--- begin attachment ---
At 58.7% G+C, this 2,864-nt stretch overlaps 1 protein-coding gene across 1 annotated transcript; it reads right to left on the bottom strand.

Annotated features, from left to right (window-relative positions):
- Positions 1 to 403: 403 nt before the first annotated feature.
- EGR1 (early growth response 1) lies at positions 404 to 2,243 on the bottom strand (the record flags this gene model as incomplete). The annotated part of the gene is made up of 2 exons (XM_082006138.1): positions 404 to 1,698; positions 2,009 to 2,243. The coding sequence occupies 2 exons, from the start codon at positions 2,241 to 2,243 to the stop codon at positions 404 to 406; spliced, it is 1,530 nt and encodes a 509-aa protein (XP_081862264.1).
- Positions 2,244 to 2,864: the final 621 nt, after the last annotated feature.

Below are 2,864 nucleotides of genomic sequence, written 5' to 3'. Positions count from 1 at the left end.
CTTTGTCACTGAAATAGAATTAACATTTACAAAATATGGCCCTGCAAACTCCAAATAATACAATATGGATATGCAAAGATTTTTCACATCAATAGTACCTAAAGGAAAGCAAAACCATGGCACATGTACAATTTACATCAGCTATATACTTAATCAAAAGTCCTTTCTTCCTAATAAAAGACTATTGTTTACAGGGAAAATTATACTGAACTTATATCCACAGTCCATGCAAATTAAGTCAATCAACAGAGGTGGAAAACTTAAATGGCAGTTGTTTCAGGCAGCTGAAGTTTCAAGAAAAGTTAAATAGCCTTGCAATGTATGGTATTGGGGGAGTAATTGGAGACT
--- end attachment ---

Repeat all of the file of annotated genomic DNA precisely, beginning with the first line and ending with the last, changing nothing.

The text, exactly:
At 58.7% G+C, this 2,864-nt stretch overlaps 1 protein-coding gene across 1 annotated transcript; it reads right to left on the bottom strand.

Annotated features, from left to right (window-relative positions):
- Positions 1 to 403: 403 nt before the first annotated feature.
- EGR1 (early growth response 1) lies at positions 404 to 2,243 on the bottom strand (the record flags this gene model as incomplete). The annotated part of the gene is made up of 2 exons (XM_082006138.1): positions 404 to 1,698; positions 2,009 to 2,243. The coding sequence occupies 2 exons, from the start codon at positions 2,241 to 2,243 to the stop codon at positions 404 to 406; spliced, it is 1,530 nt and encodes a 509-aa protein (XP_081862264.1).
- Positions 2,244 to 2,864: the final 621 nt, after the last annotated feature.

Below are 2,864 nucleotides of genomic sequence, written 5' to 3'. Positions count from 1 at the left end.
CTTTGTCACTGAAATAGAATTAACATTTACAAAATATGGCCCTGCAAACTCCAAATAATACAATATGGATATGCAAAGATTTTTCACATCAATAGTACCTAAAGGAAAGCAAAACCATGGCACATGTACAATTTACATCAGCTATATACTTAATCAAAAGTCCTTTCTTCCTAATAAAAGACTATTGTTTACAGGGAAAATTATACTGAACTTATATCCACAGTCCATGCAAATTAAGTCAATCAACAGAGGTGGAAAACTTAAATGGCAGTTGTTTCAGGCAGCTGAAGTTTCAAGAAAAGTTAAATAGCCTTGCAATGTATGGTATTGGGGGAGTAATTGGAGACT